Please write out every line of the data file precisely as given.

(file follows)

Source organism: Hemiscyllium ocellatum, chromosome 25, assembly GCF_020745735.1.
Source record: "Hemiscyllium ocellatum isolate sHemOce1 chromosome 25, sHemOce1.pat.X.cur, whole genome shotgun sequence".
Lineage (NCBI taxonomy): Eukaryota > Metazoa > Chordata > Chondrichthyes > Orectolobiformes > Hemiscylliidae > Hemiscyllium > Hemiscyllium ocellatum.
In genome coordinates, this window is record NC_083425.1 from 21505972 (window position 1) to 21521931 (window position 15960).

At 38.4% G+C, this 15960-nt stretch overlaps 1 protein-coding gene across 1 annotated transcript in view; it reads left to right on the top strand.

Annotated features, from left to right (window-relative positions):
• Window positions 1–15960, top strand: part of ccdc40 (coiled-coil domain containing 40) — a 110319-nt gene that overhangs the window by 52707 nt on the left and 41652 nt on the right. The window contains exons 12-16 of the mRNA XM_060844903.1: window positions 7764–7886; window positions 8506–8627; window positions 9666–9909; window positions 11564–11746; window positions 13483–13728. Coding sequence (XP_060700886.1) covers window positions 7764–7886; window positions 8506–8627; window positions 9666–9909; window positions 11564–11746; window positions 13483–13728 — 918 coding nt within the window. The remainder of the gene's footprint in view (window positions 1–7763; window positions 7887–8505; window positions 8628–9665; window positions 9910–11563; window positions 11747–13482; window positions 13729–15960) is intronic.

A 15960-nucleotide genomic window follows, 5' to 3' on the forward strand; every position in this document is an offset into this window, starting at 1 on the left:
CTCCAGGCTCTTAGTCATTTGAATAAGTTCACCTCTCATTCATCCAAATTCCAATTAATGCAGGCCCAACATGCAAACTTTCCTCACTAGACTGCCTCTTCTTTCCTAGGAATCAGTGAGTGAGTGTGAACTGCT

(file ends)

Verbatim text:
Source organism: Hemiscyllium ocellatum, chromosome 25, assembly GCF_020745735.1.
Source record: "Hemiscyllium ocellatum isolate sHemOce1 chromosome 25, sHemOce1.pat.X.cur, whole genome shotgun sequence".
Lineage (NCBI taxonomy): Eukaryota > Metazoa > Chordata > Chondrichthyes > Orectolobiformes > Hemiscylliidae > Hemiscyllium > Hemiscyllium ocellatum.
In genome coordinates, this window is record NC_083425.1 from 21505972 (window position 1) to 21521931 (window position 15960).

At 38.4% G+C, this 15960-nt stretch overlaps 1 protein-coding gene across 1 annotated transcript in view; it reads left to right on the top strand.

Annotated features, from left to right (window-relative positions):
• Window positions 1–15960, top strand: part of ccdc40 (coiled-coil domain containing 40) — a 110319-nt gene that overhangs the window by 52707 nt on the left and 41652 nt on the right. The window contains exons 12-16 of the mRNA XM_060844903.1: window positions 7764–7886; window positions 8506–8627; window positions 9666–9909; window positions 11564–11746; window positions 13483–13728. Coding sequence (XP_060700886.1) covers window positions 7764–7886; window positions 8506–8627; window positions 9666–9909; window positions 11564–11746; window positions 13483–13728 — 918 coding nt within the window. The remainder of the gene's footprint in view (window positions 1–7763; window positions 7887–8505; window positions 8628–9665; window positions 9910–11563; window positions 11747–13482; window positions 13729–15960) is intronic.

A 15960-nucleotide genomic window follows, 5' to 3' on the forward strand; every position in this document is an offset into this window, starting at 1 on the left:
CTCCAGGCTCTTAGTCATTTGAATAAGTTCACCTCTCATTCATCCAAATTCCAATTAATGCAGGCCCAACATGCAAACTTTCCTCACTAGACTGCCTCTTCTTTCCTAGGAATCAGTGAGTGAGTGTGAACTGCT